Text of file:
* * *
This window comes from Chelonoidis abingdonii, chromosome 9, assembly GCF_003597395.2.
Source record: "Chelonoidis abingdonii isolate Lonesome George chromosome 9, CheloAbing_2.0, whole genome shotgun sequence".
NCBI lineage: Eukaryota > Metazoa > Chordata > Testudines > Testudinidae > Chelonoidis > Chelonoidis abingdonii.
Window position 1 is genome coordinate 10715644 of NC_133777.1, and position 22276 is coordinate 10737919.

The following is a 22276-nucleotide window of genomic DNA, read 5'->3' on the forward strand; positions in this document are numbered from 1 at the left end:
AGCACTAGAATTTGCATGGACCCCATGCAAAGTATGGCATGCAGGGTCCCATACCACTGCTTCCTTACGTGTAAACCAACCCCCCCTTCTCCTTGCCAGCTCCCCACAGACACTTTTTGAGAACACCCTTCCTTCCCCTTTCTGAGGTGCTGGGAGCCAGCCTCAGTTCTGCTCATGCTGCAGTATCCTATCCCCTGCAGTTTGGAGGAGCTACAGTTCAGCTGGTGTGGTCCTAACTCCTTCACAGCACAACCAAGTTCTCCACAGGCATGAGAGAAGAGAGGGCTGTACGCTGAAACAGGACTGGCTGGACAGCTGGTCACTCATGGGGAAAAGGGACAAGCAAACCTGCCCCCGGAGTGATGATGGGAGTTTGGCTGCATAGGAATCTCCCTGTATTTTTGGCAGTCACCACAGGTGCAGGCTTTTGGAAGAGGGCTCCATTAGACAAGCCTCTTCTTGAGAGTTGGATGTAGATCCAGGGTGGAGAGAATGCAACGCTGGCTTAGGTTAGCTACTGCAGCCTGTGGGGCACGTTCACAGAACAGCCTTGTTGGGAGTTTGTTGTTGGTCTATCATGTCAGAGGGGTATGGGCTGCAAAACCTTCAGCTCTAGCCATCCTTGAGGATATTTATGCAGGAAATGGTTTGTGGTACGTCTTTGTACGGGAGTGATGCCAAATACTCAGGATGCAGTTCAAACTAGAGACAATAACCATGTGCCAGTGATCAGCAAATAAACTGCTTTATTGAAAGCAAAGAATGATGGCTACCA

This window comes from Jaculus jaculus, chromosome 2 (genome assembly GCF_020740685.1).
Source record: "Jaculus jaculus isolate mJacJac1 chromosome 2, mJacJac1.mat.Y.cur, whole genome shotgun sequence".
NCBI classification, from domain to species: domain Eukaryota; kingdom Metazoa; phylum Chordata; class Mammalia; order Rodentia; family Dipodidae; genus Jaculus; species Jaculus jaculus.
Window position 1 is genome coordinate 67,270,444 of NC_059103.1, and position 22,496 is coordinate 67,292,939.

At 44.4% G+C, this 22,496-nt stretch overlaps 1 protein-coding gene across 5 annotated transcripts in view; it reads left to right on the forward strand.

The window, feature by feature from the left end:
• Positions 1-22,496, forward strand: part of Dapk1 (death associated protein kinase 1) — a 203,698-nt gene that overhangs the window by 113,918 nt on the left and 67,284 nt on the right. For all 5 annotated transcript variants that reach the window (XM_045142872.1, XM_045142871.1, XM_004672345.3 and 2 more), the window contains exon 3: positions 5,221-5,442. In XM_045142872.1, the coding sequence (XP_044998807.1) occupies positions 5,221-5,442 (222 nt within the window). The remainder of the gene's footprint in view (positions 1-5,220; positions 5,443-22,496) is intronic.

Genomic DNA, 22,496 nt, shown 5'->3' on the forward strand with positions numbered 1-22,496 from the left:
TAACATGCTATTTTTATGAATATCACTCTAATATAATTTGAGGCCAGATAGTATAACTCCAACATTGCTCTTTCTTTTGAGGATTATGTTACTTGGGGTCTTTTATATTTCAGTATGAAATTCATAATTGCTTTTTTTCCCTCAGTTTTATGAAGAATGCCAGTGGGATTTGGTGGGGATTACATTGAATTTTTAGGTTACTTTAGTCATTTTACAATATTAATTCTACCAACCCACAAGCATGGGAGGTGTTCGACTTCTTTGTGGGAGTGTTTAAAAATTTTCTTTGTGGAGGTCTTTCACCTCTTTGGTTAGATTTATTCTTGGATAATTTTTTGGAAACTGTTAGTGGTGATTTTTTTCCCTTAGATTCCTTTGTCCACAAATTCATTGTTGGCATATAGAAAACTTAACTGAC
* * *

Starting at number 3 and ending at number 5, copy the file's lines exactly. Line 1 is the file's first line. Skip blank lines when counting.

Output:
NCBI lineage: Eukaryota > Metazoa > Chordata > Testudines > Testudinidae > Chelonoidis > Chelonoidis abingdonii.
Window position 1 is genome coordinate 10715644 of NC_133777.1, and position 22276 is coordinate 10737919.

The following is a 22276-nucleotide window of genomic DNA, read 5'->3' on the forward strand; positions in this document are numbered from 1 at the left end: